In an act of vanity on par with Barbara Walters’ lighting and Americans choosing the “thin Elvis” postage stamp, Joe Clark unveiled a portrait of himself – circa 1975 – on Parliament Hill Tuesday.
If only the Sex and the City movie (opening this Friday, in case you hadn’t heard) could have been rendered entirely in CGI by Patrick Douglass Cox, who has given us Joe: Portrait of a Young Fogey, now adorning the halls of Parliament like a still from Austin Powers: The Spy Who Retouched Me: imagine the Botox and light filters that might have been saved.
On the other hand, perhaps we should be grateful that Clark resisted the urge to ask that Cox depict him dressed as Evel Knievel jumping a Harley-Davidson over Pierre Trudeau’s cabinet, while Ann-Margret waits just beyond the landing ramp with arms outstretched.
In his remarks, Clark urged greater respect in public life:
“We are a country of immense diversity. We are going to have our clashes. We have to try to understand the origins, the point of views of others. We have to show them a sense of respect that’s based on the sense of worth that they bring,” he said, drawing applause from the audience.
But that was the thing about Joe, wasn’t it? He had respect for the views of everyone except the citizens of the province that elected him to Parliament in 1972, 1974, 1979, 1980, 1984, 1988 and 2000. When it came to the “others” of Alberta, Joe’s attitude seemed to alternate between disgust and embarrassment.
But you didn’t have to go as far as Alberta to find people whose opinions Clark had little time for. As Clark would be well aware, many members of his own caucus on his first go-round as leader found themselves sidelined and ignored. Luckily Brian Mulroney was always happy to take their calls and sympathize with their frustrations. Or maybe Clark remains blissfully oblivious to this still: given his conduct in recent years, that seems quite possible.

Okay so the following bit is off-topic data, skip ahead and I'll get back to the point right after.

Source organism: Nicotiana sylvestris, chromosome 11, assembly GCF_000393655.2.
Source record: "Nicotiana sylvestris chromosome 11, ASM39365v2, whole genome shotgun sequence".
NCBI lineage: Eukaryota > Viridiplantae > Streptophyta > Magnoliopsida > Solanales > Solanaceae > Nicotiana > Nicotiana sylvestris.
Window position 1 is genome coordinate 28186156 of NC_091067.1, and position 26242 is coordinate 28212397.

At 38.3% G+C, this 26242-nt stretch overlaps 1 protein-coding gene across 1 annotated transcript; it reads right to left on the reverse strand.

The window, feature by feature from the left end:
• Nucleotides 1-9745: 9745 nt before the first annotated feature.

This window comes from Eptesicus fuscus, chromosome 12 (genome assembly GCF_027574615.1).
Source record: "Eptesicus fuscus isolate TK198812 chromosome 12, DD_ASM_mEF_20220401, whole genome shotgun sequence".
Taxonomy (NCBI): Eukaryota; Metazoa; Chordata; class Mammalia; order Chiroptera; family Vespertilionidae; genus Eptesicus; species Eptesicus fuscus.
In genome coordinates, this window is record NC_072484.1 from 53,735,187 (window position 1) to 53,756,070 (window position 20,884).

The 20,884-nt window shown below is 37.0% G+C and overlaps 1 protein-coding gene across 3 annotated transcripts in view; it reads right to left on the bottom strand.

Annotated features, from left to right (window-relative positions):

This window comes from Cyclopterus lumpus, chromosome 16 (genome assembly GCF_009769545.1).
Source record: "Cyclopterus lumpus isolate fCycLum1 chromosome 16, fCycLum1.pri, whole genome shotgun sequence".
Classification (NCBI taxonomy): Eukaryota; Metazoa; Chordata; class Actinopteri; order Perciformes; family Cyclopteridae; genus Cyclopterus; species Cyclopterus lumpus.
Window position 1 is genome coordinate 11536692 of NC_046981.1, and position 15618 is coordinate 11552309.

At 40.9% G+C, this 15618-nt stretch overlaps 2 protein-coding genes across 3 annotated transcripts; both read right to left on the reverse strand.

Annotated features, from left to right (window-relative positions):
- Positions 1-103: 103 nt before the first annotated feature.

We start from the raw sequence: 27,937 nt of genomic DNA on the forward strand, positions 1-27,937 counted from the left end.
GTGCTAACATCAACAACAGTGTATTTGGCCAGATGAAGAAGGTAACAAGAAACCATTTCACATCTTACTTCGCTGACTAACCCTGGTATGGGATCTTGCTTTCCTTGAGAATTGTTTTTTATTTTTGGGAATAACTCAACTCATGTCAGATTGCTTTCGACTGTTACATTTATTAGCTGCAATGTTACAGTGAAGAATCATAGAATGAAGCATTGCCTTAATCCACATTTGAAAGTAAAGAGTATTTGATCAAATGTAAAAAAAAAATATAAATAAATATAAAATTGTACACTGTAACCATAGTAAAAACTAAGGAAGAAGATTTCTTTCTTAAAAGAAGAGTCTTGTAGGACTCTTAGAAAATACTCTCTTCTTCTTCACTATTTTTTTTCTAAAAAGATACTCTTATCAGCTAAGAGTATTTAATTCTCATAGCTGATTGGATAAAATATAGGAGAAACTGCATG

Clark’s paean to r-e-s-p-e-c-t came less than 24 hours after he took the opportunity of an appearance on "Mike Duffy Live" to take another kick at Stephen Harper’s goolies (coincidentally, another Albertan), a kick that was better aimed than most of Joe’s tactics or strategies as leader:
“I’ve not had a prime minister before whom I didn’t think I knew where he really was, what his real concerns were. I didn’t always agree with him, but that’s the situation I’m in ...,” the former prime minister said yesterday in an interview with CTV Newsnet’s Mike Duffy.
“Even the Afghanistan mission it seems to me is, in effect, a reflection of the interest of working with the U.S., which is a good thing but not alone,” he said. “And Canada’s reputation internationally, which is an immense asset to the country, depends upon using both sides of the Canadian coin ... I don’t think he [Mr. Harper] is inclined to that and I don’t think his government has given a leadership to an excellent public service to be able to do that.”
Sadly, Duffy did not interject to remind Clark that the Afghanistan mission is NATO-led, and was initiated and extended by two Liberal prime ministers, one of whom – Paul Martin – Clark endorsed as “the devil we know” in the 2004 election. Now why would Clark urge Canadians to re-elect a corrupt Liberal government, instead of a Conservative one led by a man who had succeeded where he had failed?
And, yes, I am going to say it, because I always have to: my vote for Joe in the 1998 PC leadership is the only vote I wish I could take back.
Mike McGuire has also posted on this.